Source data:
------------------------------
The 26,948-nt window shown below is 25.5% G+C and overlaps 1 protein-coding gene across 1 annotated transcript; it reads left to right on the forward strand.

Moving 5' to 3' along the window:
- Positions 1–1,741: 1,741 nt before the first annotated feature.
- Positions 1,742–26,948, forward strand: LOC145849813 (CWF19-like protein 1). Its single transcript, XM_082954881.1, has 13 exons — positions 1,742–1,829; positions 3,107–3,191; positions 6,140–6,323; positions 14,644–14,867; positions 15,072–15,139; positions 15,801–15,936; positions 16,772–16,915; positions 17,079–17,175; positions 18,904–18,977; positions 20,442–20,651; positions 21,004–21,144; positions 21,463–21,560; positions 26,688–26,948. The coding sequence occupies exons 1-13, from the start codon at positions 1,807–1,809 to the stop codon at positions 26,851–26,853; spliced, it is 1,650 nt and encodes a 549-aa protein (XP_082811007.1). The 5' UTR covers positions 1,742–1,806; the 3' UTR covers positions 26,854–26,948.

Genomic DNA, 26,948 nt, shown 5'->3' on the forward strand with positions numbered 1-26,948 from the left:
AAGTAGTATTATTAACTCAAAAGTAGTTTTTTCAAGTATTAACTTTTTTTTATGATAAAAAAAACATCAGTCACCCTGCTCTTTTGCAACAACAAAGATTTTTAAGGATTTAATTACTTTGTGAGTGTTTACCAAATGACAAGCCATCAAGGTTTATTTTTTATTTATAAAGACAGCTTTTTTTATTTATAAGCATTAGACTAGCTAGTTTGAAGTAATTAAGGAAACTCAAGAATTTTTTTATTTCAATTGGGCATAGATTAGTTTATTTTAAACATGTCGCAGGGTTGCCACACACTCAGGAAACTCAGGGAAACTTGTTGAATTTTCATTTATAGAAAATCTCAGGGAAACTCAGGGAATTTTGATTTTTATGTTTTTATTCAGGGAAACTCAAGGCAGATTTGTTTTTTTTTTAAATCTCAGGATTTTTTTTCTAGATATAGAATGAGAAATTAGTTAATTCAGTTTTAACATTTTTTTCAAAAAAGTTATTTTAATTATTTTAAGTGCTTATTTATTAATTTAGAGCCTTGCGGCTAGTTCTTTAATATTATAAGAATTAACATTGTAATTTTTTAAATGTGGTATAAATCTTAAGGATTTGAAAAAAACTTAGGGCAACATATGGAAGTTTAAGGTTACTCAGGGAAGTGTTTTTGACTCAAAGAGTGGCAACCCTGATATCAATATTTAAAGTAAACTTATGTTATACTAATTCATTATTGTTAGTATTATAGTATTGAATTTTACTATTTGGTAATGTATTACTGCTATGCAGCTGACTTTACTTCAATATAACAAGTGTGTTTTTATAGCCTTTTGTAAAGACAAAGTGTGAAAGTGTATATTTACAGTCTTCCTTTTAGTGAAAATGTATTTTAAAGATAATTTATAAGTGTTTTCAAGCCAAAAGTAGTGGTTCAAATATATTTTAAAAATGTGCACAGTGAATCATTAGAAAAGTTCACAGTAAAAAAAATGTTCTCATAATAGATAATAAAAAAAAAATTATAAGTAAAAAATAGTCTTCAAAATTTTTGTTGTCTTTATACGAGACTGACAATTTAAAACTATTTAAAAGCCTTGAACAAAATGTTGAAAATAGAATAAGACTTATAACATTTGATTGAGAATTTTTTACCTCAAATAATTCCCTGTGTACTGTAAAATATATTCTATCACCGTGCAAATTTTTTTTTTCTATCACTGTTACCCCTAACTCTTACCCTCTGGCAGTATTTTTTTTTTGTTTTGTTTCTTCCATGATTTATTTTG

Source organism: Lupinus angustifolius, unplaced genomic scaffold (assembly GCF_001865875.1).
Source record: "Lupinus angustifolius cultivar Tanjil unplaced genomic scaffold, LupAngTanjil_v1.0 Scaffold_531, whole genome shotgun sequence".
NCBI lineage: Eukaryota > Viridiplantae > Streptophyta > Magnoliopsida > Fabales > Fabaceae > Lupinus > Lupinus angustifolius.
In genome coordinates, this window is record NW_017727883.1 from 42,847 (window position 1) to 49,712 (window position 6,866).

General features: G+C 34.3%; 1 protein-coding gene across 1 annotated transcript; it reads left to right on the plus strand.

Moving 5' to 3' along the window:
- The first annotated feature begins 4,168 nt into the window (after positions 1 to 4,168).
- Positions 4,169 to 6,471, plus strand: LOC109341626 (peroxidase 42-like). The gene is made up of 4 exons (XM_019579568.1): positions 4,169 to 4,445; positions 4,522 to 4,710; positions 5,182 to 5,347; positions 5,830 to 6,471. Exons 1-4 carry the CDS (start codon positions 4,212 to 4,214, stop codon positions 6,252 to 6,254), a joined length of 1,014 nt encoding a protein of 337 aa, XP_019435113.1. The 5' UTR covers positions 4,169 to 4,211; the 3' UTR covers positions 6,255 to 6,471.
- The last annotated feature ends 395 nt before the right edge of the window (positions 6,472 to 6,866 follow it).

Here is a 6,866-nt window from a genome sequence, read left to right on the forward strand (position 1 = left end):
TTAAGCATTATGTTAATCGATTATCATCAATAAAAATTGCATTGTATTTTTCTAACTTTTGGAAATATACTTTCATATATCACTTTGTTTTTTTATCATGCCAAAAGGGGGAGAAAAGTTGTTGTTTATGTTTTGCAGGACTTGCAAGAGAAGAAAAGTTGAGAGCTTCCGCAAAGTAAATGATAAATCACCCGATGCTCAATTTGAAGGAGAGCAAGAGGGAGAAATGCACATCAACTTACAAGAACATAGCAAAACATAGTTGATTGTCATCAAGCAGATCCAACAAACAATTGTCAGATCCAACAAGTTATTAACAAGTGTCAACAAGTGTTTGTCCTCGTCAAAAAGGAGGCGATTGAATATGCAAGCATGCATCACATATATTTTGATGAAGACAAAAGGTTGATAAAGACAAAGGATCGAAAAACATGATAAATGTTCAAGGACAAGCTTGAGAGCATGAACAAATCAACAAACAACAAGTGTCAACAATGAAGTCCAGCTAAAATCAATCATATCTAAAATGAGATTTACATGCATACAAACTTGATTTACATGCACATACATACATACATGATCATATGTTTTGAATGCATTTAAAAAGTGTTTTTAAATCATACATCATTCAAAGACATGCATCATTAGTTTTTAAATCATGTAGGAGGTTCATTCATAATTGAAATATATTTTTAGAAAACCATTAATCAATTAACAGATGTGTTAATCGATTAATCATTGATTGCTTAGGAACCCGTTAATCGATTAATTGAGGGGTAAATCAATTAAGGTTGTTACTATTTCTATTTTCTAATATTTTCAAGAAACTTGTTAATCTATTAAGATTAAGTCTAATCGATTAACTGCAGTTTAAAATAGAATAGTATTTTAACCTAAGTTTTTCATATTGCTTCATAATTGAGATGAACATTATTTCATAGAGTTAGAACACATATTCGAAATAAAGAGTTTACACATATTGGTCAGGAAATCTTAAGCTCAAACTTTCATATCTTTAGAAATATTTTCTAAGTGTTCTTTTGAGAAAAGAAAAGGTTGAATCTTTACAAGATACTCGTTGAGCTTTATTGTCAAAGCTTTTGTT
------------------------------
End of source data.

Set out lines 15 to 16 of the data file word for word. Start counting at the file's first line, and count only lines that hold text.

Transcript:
- The last annotated feature ends 395 nt before the right edge of the window (positions 6,472 to 6,866 follow it).

Here is a 6,866-nt window from a genome sequence, read left to right on the forward strand (position 1 = left end):